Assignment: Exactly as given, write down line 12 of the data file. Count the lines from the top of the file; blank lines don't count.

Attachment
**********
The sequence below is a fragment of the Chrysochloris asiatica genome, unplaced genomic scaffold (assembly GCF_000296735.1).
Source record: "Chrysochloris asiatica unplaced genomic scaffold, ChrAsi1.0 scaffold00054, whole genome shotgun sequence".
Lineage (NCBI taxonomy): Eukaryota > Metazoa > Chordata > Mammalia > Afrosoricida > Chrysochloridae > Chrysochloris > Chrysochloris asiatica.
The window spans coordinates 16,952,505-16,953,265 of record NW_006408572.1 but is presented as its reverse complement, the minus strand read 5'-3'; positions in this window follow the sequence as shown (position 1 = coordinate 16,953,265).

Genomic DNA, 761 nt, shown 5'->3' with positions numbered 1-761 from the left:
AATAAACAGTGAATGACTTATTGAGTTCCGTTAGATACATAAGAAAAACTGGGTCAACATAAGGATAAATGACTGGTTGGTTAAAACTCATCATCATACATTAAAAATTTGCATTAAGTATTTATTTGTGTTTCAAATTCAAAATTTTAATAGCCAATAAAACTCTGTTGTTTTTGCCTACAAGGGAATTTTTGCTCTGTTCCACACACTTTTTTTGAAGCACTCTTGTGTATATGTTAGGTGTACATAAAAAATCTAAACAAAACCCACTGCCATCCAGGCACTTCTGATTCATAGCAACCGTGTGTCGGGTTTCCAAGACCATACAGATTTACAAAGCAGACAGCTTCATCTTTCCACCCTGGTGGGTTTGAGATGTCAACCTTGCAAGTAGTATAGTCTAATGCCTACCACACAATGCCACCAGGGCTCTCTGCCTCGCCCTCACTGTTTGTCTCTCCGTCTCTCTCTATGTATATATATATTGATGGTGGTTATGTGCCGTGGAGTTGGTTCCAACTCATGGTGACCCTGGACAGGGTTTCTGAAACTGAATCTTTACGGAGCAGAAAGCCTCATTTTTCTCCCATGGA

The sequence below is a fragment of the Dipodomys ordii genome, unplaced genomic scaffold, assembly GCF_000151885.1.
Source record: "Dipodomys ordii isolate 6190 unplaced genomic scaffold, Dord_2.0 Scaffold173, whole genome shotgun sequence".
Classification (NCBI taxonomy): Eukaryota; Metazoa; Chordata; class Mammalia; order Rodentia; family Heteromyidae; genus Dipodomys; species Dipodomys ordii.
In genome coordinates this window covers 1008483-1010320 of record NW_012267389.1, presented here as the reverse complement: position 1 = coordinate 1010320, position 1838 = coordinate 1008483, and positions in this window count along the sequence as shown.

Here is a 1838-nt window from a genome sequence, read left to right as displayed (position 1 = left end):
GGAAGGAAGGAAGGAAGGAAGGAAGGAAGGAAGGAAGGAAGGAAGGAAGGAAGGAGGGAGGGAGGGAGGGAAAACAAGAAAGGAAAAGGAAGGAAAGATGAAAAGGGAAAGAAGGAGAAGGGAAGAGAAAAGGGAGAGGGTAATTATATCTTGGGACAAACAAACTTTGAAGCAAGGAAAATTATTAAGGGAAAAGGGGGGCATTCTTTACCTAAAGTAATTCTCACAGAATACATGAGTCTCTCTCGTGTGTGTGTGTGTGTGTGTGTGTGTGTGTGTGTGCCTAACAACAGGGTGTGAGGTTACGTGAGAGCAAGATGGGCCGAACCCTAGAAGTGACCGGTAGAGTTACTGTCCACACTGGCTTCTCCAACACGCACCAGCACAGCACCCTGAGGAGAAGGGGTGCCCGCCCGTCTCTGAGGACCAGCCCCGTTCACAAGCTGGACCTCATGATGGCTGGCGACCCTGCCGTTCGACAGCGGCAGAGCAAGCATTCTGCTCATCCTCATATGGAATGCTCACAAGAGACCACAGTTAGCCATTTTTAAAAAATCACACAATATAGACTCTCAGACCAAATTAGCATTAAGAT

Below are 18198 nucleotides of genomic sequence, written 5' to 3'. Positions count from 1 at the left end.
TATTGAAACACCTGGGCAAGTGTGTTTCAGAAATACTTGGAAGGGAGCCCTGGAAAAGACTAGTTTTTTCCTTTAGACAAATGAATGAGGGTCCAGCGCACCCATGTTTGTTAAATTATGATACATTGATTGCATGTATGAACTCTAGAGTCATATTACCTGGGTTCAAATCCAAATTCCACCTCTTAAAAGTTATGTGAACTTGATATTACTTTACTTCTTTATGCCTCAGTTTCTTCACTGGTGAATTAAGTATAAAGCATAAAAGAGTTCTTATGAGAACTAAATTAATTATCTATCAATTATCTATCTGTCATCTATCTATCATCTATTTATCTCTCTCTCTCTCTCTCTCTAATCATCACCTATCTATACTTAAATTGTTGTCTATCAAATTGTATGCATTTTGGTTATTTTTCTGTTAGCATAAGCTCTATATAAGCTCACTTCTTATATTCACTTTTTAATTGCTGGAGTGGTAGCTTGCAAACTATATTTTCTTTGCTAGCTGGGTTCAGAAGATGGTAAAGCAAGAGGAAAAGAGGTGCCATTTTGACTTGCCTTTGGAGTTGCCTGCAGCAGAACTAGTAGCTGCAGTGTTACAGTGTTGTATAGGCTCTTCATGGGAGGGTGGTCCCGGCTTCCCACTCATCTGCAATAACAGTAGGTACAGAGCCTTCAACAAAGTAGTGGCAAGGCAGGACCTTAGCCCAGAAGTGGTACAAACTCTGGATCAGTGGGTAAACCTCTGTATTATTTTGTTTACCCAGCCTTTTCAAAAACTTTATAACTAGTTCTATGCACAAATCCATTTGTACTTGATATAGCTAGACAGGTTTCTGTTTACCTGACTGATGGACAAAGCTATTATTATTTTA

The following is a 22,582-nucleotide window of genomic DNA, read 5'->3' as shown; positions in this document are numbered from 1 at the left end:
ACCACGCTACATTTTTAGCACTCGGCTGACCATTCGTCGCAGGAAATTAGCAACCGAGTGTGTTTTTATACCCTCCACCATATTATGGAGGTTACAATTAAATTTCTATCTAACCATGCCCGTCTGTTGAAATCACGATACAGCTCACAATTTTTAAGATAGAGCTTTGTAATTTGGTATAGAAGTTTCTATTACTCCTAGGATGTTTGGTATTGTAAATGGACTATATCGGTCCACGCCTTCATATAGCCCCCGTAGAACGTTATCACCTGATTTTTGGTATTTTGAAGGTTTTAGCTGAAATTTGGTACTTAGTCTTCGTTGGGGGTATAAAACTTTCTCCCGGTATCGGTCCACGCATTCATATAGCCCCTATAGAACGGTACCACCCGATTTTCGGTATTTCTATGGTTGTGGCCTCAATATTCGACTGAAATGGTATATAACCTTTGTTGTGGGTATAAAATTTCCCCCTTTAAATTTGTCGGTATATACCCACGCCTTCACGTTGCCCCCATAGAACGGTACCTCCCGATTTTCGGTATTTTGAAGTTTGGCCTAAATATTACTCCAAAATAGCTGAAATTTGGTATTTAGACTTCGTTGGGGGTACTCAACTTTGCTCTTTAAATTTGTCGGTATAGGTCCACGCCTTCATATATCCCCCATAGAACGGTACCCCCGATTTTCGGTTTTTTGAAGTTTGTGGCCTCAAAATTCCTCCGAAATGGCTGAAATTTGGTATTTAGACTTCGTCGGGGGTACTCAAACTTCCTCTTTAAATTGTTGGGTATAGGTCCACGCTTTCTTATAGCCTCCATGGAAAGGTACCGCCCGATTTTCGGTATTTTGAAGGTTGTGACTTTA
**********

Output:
GGAAGGAAGGAAGGAAGGAAGGAAGGAAGGAAGGAAGGAAGGAAGGAAGGAAGGAGGGAGGGAGGGAGGGAAAACAAGAAAGGAAAAGGAAGGAAAGATGAAAAGGGAAAGAAGGAGAAGGGAAGAGAAAAGGGAGAGGGTAATTATATCTTGGGACAAACAAACTTTGAAGCAAGGAAAATTATTAAGGGAAAAGGGGGGCATTCTTTACCTAAAGTAATTCTCACAGAATACATGAGTCTCTCTCGTGTGTGTGTGTGTGTGTGTGTGTGTGTGTGTGTGCCTAACAACAGGGTGTGAGGTTACGTGAGAGCAAGATGGGCCGAACCCTAGAAGTGACCGGTAGAGTTACTGTCCACACTGGCTTCTCCAACACGCACCAGCACAGCACCCTGAGGAGAAGGGGTGCCCGCCCGTCTCTGAGGACCAGCCCCGTTCACAAGCTGGACCTCATGATGGCTGGCGACCCTGCCGTTCGACAGCGGCAGAGCAAGCATTCTGCTCATCCTCATATGGAATGCTCACAAGAGACCACAGTTAGCCATTTTTAAAAAATCACACAATATAGACTCTCAGACCAAATTAGCATTAAGAT